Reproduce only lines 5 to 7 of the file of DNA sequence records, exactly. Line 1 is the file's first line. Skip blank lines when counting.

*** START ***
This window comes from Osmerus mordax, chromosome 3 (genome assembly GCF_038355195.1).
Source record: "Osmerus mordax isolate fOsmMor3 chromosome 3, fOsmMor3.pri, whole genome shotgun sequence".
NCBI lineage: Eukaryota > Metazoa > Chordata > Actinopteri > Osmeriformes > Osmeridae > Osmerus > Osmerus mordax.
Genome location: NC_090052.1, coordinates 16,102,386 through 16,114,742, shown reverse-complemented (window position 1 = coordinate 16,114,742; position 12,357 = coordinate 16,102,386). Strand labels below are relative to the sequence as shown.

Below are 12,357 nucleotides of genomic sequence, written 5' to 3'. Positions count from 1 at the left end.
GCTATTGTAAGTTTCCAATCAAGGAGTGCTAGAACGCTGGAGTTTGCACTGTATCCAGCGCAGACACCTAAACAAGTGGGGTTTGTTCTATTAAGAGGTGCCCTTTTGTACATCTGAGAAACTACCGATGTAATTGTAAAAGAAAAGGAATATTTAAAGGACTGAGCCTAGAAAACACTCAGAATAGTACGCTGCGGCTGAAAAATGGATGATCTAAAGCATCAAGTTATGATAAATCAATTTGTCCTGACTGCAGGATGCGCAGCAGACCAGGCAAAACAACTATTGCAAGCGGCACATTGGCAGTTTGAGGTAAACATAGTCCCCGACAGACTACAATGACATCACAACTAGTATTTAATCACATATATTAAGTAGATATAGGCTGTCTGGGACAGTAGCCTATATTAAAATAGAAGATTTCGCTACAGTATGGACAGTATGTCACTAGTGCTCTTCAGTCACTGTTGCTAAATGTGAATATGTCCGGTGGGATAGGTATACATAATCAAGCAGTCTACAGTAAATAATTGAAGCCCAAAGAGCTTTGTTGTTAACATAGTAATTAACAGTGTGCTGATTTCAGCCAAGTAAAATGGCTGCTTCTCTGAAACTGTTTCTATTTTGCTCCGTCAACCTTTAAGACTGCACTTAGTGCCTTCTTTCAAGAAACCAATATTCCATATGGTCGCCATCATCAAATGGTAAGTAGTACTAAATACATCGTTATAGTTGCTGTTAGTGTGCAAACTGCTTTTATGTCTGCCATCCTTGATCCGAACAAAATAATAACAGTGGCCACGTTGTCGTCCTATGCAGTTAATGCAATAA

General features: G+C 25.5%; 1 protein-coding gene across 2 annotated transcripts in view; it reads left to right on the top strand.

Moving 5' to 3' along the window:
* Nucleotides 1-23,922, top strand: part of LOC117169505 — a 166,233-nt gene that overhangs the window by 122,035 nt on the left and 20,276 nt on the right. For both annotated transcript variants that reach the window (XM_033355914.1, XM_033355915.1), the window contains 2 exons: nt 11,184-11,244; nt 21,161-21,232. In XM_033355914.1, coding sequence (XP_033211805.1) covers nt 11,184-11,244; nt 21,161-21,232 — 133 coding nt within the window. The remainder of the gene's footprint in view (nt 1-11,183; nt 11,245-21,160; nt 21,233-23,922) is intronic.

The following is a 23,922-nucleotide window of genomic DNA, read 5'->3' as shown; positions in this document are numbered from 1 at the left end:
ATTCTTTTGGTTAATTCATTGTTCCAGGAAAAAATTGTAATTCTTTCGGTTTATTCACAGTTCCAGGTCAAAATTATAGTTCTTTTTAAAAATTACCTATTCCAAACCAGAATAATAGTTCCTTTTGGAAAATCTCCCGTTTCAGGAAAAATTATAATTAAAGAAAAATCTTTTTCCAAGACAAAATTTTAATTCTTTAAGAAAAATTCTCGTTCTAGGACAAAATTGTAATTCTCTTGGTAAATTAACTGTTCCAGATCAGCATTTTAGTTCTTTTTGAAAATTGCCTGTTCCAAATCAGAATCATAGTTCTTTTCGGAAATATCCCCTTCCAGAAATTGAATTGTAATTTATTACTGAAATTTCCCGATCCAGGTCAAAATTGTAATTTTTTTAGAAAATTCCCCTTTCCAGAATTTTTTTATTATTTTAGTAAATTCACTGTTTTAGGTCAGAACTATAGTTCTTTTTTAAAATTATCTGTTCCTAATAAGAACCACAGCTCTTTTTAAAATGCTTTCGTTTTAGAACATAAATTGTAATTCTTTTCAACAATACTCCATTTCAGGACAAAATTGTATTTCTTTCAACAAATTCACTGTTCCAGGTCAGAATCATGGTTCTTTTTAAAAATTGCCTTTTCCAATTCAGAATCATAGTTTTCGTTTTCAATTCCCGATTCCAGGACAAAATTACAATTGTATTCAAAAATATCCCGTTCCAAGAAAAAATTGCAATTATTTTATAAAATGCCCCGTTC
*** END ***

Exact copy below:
Below are 12,357 nucleotides of genomic sequence, written 5' to 3'. Positions count from 1 at the left end.
GCTATTGTAAGTTTCCAATCAAGGAGTGCTAGAACGCTGGAGTTTGCACTGTATCCAGCGCAGACACCTAAACAAGTGGGGTTTGTTCTATTAAGAGGTGCCCTTTTGTACATCTGAGAAACTACCGATGTAATTGTAAAAGAAAAGGAATATTTAAAGGACTGAGCCTAGAAAACACTCAGAATAGTACGCTGCGGCTGAAAAATGGATGATCTAAAGCATCAAGTTATGATAAATCAATTTGTCCTGACTGCAGGATGCGCAGCAGACCAGGCAAAACAACTATTGCAAGCGGCACATTGGCAGTTTGAGGTAAACATAGTCCCCGACAGACTACAATGACATCACAACTAGTATTTAATCACATATATTAAGTAGATATAGGCTGTCTGGGACAGTAGCCTATATTAAAATAGAAGATTTCGCTACAGTATGGACAGTATGTCACTAGTGCTCTTCAGTCACTGTTGCTAAATGTGAATATGTCCGGTGGGATAGGTATACATAATCAAGCAGTCTACAGTAAATAATTGAAGCCCAAAGAGCTTTGTTGTTAACATAGTAATTAACAGTGTGCTGATTTCAGCCAAGTAAAATGGCTGCTTCTCTGAAACTGTTTCTATTTTGCTCCGTCAACCTTTAAGACTGCACTTAGTGCCTTCTTTCAAGAAACCAATATTCCATATGGTCGCCATCATCAAATGGTAAGTAGTACTAAATACATCGTTATAGTTGCTGTTAGTGTGCAAACTGCTTTTATGTCTGCCATCCTTGATCCGAACAAAATAATAACAGTGGCCACGTTGTCGTCCTATGCAGTTAATGCAATAA

General features: G+C 25.5%; 1 protein-coding gene across 2 annotated transcripts in view; it reads left to right on the top strand.